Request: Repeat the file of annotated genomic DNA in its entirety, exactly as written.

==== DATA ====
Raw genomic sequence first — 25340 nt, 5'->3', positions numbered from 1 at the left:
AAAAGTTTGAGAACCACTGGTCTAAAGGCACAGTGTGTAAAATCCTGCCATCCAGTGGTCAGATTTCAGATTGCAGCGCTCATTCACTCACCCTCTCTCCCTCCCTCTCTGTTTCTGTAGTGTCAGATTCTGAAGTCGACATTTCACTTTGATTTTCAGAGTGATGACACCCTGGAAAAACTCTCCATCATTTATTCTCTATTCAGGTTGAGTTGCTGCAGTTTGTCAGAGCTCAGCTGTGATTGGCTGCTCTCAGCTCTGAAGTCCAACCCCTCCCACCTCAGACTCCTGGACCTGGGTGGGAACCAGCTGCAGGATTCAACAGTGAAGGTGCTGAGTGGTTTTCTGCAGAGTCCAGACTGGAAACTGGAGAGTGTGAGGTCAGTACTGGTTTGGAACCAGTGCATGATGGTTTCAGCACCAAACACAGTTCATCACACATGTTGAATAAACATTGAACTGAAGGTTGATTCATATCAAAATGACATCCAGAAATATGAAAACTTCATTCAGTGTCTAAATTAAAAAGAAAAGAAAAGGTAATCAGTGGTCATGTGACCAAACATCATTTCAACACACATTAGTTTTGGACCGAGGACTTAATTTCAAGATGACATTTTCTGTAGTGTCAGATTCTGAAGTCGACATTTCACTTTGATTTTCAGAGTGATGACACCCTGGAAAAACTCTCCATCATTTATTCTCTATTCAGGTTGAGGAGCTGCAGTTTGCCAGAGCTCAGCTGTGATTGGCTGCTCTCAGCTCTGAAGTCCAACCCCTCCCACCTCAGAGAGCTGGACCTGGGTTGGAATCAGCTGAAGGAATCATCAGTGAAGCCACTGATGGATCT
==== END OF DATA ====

Raw genomic sequence first — 25340 nt, 5'->3', positions numbered from 1 at the left:
AAAAGTTTGAGAACCACTGGTCTAAAGGCACAGTGTGTAAAATCCTGCCATCCAGTGGTCAGATTTCAGATTGCAGCGCTCATTCACTCACCCTCTCTCCCTCCCTCTCTGTTTCTGTAGTGTCAGATTCTGAAGTCGACATTTCACTTTGATTTTCAGAGTGATGACACCCTGGAAAAACTCTCCATCATTTATTCTCTATTCAGGTTGAGTTGCTGCAGTTTGTCAGAGCTCAGCTGTGATTGGCTGCTCTCAGCTCTGAAGTCCAACCCCTCCCACCTCAGACTCCTGGACCTGGGTGGGAACCAGCTGCAGGATTCAACAGTGAAGGTGCTGAGTGGTTTTCTGCAGAGTCCAGACTGGAAACTGGAGAGTGTGAGGTCAGTACTGGTTTGGAACCAGTGCATGATGGTTTCAGCACCAAACACAGTTCATCACACATGTTGAATAAACATTGAACTGAAGGTTGATTCATATCAAAATGACATCCAGAAATATGAAAACTTCATTCAGTGTCTAAATTAAAAAGAAAAGAAAAGGTAATCAGTGGTCATGTGACCAAACATCATTTCAACACACATTAGTTTTGGACCGAGGACTTAATTTCAAGATGACATTTTCTGTAGTGTCAGATTCTGAAGTCGACATTTCACTTTGATTTTCAGAGTGATGACACCCTGGAAAAACTCTCCATCATTTATTCTCTATTCAGGTTGAGGAGCTGCAGTTTGCCAGAGCTCAGCTGTGATTGGCTGCTCTCAGCTCTGAAGTCCAACCCCTCCCACCTCAGAGAGCTGGACCTGGGTTGGAATCAGCTGAAGGAATCATCAGTGAAGCCACTGATGGATCT